CM . . .
. Volume IX Number 21 . . . . June 20, 2003
Oceans, continents, and strange, wonderful peoples lie waiting for brave adventurers and explorers! The operative word here is "brave" which the heroes of the story are decidedly not.
Two ethnocentric little dogs named Safe and Sound, enthralled by the accounts of world travellers, decide that they, too, could accomplish famous exploits. They, too, could write tomes of their adventures. Flush with naive self-assurance and little planning, Safe and Sound discover the world really is a strange place. Afraid of heights and waves, the wee dogs discover they don't like air planes or ferries. They don't like the English custom of driving cars on the "different side from us.” In the Alps, the chair lifts are too scary, and they have to hide their eyes. Strange culinary and sanitary customs, scandalous birthday suits at the beach, and limited personal space at the markets send Safe and Sound scurrying back to their home. In the end, Safe and Sound seem to be advising the reader to be "safe and sound" and stay at home.
Nichol's story is full of warmth and indulgent humour which is accentuated by the author's creative use of the first and third voice. Quotations are used to indicate to readers the dogs' opinions of the cultural and geographical differences that they encounter. Italics indicate the thoughts of the narrator/observer, which can alternate between the first and third voice. Clever use of the plural pronouns seems to bring the reader in league with the "observer/narrator." "Oh, Safe and Sound, dear little friends, We gather from your books You're finding out Adventure's not as easy as it looks."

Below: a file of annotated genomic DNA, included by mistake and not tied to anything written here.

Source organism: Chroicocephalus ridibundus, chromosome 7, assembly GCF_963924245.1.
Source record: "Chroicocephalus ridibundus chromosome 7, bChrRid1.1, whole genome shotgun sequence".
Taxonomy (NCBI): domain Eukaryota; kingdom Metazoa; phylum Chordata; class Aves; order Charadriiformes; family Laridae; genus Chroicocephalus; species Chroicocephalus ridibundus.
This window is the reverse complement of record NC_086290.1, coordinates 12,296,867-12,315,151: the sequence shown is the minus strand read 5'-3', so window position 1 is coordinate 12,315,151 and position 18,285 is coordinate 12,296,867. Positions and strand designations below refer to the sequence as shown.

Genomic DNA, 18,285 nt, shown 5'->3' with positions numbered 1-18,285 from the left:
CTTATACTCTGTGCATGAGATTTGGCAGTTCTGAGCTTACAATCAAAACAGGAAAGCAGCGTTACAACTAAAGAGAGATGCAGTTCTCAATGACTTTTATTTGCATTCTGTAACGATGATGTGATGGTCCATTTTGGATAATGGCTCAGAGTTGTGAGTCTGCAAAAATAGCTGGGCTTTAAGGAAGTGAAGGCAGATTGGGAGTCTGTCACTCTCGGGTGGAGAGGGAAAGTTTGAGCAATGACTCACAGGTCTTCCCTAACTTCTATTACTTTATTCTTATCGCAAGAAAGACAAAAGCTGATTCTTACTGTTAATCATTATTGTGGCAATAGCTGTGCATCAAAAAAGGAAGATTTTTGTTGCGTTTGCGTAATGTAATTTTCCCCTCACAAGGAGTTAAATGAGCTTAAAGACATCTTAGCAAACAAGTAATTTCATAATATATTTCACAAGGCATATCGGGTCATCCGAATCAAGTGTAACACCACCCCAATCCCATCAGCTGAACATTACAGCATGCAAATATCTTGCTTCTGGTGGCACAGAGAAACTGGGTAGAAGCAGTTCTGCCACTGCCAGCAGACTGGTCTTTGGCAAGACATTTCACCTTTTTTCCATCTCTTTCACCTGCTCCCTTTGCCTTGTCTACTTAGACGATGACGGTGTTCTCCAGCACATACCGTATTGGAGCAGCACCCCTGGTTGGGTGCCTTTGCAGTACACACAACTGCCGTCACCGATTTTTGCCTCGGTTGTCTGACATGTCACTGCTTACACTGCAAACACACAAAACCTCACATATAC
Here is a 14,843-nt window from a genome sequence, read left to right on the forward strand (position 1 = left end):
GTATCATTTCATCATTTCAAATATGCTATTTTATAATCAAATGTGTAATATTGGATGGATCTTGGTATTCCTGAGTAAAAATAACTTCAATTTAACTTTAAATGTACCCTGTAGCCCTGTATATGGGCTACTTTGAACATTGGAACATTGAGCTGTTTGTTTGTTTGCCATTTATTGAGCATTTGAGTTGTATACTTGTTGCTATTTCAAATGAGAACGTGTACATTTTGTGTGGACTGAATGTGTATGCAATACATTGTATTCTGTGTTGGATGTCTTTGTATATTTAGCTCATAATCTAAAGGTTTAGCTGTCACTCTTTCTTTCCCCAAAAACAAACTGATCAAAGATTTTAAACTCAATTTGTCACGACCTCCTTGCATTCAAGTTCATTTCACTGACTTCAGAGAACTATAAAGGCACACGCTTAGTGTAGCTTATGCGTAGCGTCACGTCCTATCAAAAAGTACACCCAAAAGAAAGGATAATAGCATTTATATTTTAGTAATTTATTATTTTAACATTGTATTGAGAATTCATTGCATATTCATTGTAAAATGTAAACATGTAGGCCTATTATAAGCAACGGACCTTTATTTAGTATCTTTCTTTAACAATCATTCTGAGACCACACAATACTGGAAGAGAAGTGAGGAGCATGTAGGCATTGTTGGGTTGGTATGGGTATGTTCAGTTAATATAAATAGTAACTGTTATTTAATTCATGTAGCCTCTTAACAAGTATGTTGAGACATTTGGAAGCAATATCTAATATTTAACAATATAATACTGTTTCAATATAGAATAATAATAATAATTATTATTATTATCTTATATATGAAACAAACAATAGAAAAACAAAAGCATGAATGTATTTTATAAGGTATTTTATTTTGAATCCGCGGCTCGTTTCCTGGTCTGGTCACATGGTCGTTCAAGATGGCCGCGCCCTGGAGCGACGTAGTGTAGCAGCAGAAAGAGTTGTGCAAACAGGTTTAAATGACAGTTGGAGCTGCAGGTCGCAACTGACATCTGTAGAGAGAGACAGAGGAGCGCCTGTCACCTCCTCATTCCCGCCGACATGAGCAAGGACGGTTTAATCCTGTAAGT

This style of writing gives the reader a sense that the narrator is rather like an indulgent parent or relative, who, rather than protect them from the world, has allowed Safe and Sound to make their own mistakes.
Like the writing style, Anja Reichel's illustrations, which appear to be comprised of primary colours in oil paint medium, create a sense of the narrator/observer's distant, but gentle, mirth. Scenes are portrayed from the height of the observer/reader's vantage point. This sense of height also juxtaposes the smallness of the dogs against the vastness of the world.
Parents, teachers and other caregivers will find that this fun, relaxing book is a pleasure to read with their children. Reading this book before a family vacation or during a unit on multiculturalism will help young children prepare for an experience of the "otherness" of the rest of society and/or the world. Discussion topics could include a definition of a "foreigner." Are Canadians or North American cultures different from the rest of the world? How many different kinds of accents can we find in Canada? Do these accents mean that the people are not Canadian?
Children will relate to this book as they are often reluctant to try new things, eat new foods, make new friends, and leave the comfort and safety of their familiar surroundings. Shy children and homebodies of all ages will also be comforted by the ending of the book which has the narrator/observer say:
Reading this little story will make readers feel "safe and sound" in the comfort of their own home.
Denise Weir is a consultant with Manitoba Culture Heritage and Tourism, Public Library Services.
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